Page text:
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Synthetic Metals, vol. 153, Issues 1-3, 21 September 2005, pp 357-360. doi:10.1016/j.synthmet.2005.07.298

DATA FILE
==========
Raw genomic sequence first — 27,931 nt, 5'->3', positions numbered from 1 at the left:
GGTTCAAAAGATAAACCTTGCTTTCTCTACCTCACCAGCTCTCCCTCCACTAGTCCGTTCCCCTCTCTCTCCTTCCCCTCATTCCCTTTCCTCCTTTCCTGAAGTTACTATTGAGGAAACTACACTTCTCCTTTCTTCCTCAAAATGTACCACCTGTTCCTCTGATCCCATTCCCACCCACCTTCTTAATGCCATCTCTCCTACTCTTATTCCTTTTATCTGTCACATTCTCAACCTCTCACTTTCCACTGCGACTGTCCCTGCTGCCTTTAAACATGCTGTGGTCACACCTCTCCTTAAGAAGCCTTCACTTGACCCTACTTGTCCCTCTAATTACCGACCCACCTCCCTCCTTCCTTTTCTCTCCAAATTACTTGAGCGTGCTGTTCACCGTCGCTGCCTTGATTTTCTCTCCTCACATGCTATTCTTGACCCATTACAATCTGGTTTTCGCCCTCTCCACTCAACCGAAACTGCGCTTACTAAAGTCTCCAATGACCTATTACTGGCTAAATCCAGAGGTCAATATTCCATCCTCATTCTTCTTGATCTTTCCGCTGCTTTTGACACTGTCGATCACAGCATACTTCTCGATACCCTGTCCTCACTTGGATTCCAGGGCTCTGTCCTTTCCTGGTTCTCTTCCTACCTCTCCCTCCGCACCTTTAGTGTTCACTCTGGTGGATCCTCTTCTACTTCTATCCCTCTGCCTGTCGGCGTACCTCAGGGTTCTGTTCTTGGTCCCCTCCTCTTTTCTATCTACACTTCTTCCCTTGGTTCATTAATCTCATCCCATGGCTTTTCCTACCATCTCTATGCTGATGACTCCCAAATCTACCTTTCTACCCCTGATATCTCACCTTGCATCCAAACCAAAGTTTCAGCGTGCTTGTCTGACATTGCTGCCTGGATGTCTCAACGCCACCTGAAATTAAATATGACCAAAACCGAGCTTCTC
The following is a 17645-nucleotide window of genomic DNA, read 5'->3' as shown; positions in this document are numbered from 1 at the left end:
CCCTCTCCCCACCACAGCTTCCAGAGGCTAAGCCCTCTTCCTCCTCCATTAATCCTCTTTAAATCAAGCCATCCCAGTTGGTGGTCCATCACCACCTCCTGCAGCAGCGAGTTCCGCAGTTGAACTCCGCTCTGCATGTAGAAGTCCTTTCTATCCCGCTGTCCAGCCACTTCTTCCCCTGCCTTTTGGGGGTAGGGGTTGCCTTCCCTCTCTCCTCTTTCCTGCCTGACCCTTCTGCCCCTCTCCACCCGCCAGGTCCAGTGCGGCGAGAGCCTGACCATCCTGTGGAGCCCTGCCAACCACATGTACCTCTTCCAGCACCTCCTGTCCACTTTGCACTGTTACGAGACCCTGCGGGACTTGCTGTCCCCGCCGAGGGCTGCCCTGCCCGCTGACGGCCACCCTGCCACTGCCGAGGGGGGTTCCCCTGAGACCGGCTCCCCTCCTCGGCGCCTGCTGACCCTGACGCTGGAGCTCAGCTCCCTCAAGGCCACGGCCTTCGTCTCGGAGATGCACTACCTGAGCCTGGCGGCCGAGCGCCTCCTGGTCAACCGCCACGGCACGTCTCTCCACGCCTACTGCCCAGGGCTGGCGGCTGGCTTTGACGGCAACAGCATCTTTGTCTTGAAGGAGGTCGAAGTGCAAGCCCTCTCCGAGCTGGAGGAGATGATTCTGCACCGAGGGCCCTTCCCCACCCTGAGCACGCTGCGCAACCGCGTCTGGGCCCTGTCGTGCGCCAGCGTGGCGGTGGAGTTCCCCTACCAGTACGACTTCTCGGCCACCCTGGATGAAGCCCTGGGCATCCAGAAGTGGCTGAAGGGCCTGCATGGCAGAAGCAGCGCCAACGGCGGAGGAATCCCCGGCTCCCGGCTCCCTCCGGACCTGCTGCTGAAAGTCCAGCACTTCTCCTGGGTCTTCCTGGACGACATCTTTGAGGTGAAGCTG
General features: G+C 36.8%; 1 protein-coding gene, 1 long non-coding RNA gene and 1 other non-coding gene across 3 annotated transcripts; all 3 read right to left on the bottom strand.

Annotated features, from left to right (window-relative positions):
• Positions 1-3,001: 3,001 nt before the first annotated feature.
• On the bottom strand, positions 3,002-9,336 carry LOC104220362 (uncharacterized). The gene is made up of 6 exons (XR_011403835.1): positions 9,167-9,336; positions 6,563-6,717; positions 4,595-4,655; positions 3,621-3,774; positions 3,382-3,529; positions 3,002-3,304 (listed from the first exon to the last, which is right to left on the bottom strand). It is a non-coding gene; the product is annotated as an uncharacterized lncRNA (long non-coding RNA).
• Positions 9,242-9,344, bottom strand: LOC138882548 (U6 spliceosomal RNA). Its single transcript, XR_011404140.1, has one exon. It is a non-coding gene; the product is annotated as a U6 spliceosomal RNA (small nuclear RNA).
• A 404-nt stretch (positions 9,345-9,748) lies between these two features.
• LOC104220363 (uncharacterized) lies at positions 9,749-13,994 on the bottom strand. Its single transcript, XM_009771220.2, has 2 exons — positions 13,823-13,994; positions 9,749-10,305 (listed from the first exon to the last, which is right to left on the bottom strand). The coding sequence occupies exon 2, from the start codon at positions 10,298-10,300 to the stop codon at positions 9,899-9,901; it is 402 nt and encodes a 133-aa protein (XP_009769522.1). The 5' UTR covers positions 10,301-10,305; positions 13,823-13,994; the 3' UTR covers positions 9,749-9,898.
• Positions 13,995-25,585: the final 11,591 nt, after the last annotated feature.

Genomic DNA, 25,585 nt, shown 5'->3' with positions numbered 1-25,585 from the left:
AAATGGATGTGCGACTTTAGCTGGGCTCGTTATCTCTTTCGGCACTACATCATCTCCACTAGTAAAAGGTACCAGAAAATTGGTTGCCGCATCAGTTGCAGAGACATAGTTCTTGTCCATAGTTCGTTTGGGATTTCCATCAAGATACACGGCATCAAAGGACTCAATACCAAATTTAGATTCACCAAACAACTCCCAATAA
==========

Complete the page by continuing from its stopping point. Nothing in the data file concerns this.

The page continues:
The interaction of carbon nanotubes with soft organic molecules such as cyclodextrins and other saccarides has recently been shown to produce water soluble composites. Such systems offer considerable advantages over polymer based composites due to their biocompatibility and noncovalent coupling which can potentially preserve the unique properties of the tubes. The mechanism of interaction for such systems has been proposed to be dominated by hydrophobic and hydrophilic interactions along the surface of the tube. However efforts to characterise and rationalise such noncovalent interactions between the sugar-based materials and the carbon nanotubes have been slow to emerge. In this study a composite system has been formed using HiPco Single Walled Carbon Nanotubes (HCNT) and starch (extracted from rice). This composite was characterised using a range of spectroscopic techniques, which showed clear evidence of an intermolecular interaction between the HCNT and starch. The characterisation of these systems will be presented and evidence to support the notion of a noncovalent interaction is clear.


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